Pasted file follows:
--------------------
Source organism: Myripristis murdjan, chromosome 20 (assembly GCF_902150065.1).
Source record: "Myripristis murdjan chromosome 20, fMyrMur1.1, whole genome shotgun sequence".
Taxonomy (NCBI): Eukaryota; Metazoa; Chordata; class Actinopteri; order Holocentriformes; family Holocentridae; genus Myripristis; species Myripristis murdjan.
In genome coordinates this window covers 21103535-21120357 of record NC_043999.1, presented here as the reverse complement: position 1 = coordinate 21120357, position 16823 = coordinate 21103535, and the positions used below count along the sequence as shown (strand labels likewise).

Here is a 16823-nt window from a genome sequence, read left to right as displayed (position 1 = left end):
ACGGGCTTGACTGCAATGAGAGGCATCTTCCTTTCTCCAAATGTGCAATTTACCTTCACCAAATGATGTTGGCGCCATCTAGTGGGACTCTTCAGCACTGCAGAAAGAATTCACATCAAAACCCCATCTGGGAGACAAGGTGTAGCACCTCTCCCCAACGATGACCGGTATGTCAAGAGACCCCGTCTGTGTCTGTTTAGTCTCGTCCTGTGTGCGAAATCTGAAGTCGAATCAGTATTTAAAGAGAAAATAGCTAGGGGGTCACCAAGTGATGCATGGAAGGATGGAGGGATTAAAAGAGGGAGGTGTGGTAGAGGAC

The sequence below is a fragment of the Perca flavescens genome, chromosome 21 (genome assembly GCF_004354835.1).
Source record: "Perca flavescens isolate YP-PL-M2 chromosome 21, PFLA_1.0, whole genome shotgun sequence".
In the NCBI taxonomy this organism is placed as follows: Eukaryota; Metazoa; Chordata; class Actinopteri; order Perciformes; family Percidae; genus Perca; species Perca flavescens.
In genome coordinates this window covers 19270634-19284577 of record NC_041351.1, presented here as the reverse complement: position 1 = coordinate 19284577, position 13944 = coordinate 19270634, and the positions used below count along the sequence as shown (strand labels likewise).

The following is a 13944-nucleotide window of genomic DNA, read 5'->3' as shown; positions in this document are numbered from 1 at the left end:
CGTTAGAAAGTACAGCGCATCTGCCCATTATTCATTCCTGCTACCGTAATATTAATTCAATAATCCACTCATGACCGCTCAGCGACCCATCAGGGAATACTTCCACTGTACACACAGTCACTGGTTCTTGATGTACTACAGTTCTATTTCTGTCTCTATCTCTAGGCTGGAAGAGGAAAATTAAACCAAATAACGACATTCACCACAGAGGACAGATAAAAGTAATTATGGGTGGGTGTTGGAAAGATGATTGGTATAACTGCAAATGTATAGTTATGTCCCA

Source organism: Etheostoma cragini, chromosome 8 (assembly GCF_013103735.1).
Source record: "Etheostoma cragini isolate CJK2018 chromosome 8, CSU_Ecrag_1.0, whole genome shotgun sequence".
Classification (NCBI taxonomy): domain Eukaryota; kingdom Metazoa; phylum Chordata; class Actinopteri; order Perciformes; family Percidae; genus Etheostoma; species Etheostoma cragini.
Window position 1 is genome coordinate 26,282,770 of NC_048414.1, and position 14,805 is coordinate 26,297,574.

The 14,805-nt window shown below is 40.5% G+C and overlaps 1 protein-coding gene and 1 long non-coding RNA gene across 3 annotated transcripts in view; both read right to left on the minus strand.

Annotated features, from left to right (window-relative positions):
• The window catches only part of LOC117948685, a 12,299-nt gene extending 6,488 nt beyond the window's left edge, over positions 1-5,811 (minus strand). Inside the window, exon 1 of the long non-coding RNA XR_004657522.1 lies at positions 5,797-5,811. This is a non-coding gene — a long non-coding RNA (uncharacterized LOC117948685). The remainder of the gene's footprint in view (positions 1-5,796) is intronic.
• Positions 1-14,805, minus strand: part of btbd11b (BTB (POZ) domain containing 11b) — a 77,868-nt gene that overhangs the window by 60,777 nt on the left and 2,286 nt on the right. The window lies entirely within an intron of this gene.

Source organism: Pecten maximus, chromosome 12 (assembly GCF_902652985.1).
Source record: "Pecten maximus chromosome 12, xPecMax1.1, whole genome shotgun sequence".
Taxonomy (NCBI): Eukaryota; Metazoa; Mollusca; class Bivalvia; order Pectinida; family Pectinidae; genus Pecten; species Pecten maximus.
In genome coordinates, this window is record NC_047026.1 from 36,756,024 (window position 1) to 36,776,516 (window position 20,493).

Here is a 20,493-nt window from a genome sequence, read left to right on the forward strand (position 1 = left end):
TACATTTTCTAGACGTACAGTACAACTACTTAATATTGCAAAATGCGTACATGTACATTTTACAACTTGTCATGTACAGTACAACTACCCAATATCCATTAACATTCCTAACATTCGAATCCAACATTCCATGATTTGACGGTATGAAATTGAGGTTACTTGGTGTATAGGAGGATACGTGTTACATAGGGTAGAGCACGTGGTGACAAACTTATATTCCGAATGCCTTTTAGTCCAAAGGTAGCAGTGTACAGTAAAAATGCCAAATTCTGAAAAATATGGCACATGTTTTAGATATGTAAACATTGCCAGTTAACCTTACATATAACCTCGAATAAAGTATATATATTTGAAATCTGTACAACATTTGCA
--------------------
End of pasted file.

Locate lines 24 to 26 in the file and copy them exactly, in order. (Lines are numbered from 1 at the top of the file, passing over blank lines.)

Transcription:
In genome coordinates, this window is record NC_047026.1 from 36,756,024 (window position 1) to 36,776,516 (window position 20,493).

Here is a 20,493-nt window from a genome sequence, read left to right on the forward strand (position 1 = left end):
TACATTTTCTAGACGTACAGTACAACTACTTAATATTGCAAAATGCGTACATGTACATTTTACAACTTGTCATGTACAGTACAACTACCCAATATCCATTAACATTCCTAACATTCGAATCCAACATTCCATGATTTGACGGTATGAAATTGAGGTTACTTGGTGTATAGGAGGATACGTGTTACATAGGGTAGAGCACGTGGTGACAAACTTATATTCCGAATGCCTTTTAGTCCAAAGGTAGCAGTGTACAGTAAAAATGCCAAATTCTGAAAAATATGGCACATGTTTTAGATATGTAAACATTGCCAGTTAACCTTACATATAACCTCGAATAAAGTATATATATTTGAAATCTGTACAACATTTGCA